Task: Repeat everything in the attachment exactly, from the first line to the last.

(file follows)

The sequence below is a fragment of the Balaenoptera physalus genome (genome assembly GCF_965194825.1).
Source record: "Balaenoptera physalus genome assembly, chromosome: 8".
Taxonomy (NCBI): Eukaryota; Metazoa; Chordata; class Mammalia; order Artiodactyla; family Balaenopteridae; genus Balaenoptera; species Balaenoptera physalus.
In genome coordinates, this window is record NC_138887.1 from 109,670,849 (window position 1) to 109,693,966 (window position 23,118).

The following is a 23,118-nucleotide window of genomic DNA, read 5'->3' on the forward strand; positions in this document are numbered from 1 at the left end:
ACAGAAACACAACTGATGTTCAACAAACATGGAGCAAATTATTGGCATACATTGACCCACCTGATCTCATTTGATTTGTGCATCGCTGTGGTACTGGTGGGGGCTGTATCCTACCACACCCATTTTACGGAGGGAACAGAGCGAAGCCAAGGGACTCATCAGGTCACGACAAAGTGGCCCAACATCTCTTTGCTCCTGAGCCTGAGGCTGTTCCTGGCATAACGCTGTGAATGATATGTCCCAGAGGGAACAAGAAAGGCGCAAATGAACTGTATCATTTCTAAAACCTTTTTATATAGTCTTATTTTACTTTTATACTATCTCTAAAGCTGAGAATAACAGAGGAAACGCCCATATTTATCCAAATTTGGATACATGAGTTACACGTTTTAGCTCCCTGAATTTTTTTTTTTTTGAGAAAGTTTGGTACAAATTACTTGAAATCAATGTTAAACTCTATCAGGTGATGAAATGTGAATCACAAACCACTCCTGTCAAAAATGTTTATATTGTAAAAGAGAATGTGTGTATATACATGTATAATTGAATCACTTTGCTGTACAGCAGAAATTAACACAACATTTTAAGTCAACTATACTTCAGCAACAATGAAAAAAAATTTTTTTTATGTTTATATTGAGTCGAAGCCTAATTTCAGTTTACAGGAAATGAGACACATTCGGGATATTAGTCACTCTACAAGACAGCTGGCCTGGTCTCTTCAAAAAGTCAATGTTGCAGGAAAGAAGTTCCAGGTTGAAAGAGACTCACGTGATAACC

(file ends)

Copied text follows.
The sequence below is a fragment of the Balaenoptera physalus genome (genome assembly GCF_965194825.1).
Source record: "Balaenoptera physalus genome assembly, chromosome: 8".
Taxonomy (NCBI): Eukaryota; Metazoa; Chordata; class Mammalia; order Artiodactyla; family Balaenopteridae; genus Balaenoptera; species Balaenoptera physalus.
In genome coordinates, this window is record NC_138887.1 from 109,670,849 (window position 1) to 109,693,966 (window position 23,118).

The following is a 23,118-nucleotide window of genomic DNA, read 5'->3' on the forward strand; positions in this document are numbered from 1 at the left end:
ACAGAAACACAACTGATGTTCAACAAACATGGAGCAAATTATTGGCATACATTGACCCACCTGATCTCATTTGATTTGTGCATCGCTGTGGTACTGGTGGGGGCTGTATCCTACCACACCCATTTTACGGAGGGAACAGAGCGAAGCCAAGGGACTCATCAGGTCACGACAAAGTGGCCCAACATCTCTTTGCTCCTGAGCCTGAGGCTGTTCCTGGCATAACGCTGTGAATGATATGTCCCAGAGGGAACAAGAAAGGCGCAAATGAACTGTATCATTTCTAAAACCTTTTTATATAGTCTTATTTTACTTTTATACTATCTCTAAAGCTGAGAATAACAGAGGAAACGCCCATATTTATCCAAATTTGGATACATGAGTTACACGTTTTAGCTCCCTGAATTTTTTTTTTTTTGAGAAAGTTTGGTACAAATTACTTGAAATCAATGTTAAACTCTATCAGGTGATGAAATGTGAATCACAAACCACTCCTGTCAAAAATGTTTATATTGTAAAAGAGAATGTGTGTATATACATGTATAATTGAATCACTTTGCTGTACAGCAGAAATTAACACAACATTTTAAGTCAACTATACTTCAGCAACAATGAAAAAAAATTTTTTTTATGTTTATATTGAGTCGAAGCCTAATTTCAGTTTACAGGAAATGAGACACATTCGGGATATTAGTCACTCTACAAGACAGCTGGCCTGGTCTCTTCAAAAAGTCAATGTTGCAGGAAAGAAGTTCCAGGTTGAAAGAGACTCACGTGATAACC